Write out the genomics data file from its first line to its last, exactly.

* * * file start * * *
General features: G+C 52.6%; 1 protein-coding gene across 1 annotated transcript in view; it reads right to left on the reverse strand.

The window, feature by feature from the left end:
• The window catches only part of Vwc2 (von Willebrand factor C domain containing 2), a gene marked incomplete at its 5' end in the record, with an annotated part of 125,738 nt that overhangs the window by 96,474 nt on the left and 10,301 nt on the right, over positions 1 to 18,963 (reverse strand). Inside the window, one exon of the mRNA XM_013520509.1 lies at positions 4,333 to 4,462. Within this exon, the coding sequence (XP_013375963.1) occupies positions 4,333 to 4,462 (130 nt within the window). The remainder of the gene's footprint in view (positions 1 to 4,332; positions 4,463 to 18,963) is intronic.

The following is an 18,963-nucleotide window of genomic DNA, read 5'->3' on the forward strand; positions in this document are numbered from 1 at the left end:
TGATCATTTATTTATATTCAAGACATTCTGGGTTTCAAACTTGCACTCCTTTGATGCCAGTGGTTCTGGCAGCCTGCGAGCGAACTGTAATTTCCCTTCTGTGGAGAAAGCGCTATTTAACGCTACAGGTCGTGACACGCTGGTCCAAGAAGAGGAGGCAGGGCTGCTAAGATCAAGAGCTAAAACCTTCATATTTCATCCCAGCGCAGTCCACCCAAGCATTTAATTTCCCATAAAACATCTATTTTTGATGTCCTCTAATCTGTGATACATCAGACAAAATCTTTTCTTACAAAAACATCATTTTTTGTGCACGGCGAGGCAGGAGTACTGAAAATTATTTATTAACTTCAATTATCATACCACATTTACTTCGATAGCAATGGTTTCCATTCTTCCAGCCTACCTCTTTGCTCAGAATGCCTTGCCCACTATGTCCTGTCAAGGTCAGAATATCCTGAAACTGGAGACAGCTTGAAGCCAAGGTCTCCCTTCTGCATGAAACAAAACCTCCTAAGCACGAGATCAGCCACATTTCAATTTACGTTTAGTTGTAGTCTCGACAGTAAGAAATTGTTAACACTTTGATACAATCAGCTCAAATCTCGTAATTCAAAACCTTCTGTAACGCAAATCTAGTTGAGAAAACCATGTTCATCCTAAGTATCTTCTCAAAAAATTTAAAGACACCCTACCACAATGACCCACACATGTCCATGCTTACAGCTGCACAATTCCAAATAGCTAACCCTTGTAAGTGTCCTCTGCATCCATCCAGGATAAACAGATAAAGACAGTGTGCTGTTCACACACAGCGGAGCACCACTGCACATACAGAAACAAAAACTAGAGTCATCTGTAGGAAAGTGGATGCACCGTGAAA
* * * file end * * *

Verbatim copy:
General features: G+C 52.6%; 1 protein-coding gene across 1 annotated transcript in view; it reads right to left on the reverse strand.

The window, feature by feature from the left end:
• The window catches only part of Vwc2 (von Willebrand factor C domain containing 2), a gene marked incomplete at its 5' end in the record, with an annotated part of 125,738 nt that overhangs the window by 96,474 nt on the left and 10,301 nt on the right, over positions 1 to 18,963 (reverse strand). Inside the window, one exon of the mRNA XM_013520509.1 lies at positions 4,333 to 4,462. Within this exon, the coding sequence (XP_013375963.1) occupies positions 4,333 to 4,462 (130 nt within the window). The remainder of the gene's footprint in view (positions 1 to 4,332; positions 4,463 to 18,963) is intronic.

The following is an 18,963-nucleotide window of genomic DNA, read 5'->3' on the forward strand; positions in this document are numbered from 1 at the left end:
TGATCATTTATTTATATTCAAGACATTCTGGGTTTCAAACTTGCACTCCTTTGATGCCAGTGGTTCTGGCAGCCTGCGAGCGAACTGTAATTTCCCTTCTGTGGAGAAAGCGCTATTTAACGCTACAGGTCGTGACACGCTGGTCCAAGAAGAGGAGGCAGGGCTGCTAAGATCAAGAGCTAAAACCTTCATATTTCATCCCAGCGCAGTCCACCCAAGCATTTAATTTCCCATAAAACATCTATTTTTGATGTCCTCTAATCTGTGATACATCAGACAAAATCTTTTCTTACAAAAACATCATTTTTTGTGCACGGCGAGGCAGGAGTACTGAAAATTATTTATTAACTTCAATTATCATACCACATTTACTTCGATAGCAATGGTTTCCATTCTTCCAGCCTACCTCTTTGCTCAGAATGCCTTGCCCACTATGTCCTGTCAAGGTCAGAATATCCTGAAACTGGAGACAGCTTGAAGCCAAGGTCTCCCTTCTGCATGAAACAAAACCTCCTAAGCACGAGATCAGCCACATTTCAATTTACGTTTAGTTGTAGTCTCGACAGTAAGAAATTGTTAACACTTTGATACAATCAGCTCAAATCTCGTAATTCAAAACCTTCTGTAACGCAAATCTAGTTGAGAAAACCATGTTCATCCTAAGTATCTTCTCAAAAAATTTAAAGACACCCTACCACAATGACCCACACATGTCCATGCTTACAGCTGCACAATTCCAAATAGCTAACCCTTGTAAGTGTCCTCTGCATCCATCCAGGATAAACAGATAAAGACAGTGTGCTGTTCACACACAGCGGAGCACCACTGCACATACAGAAACAAAAACTAGAGTCATCTGTAGGAAAGTGGATGCACCGTGAAA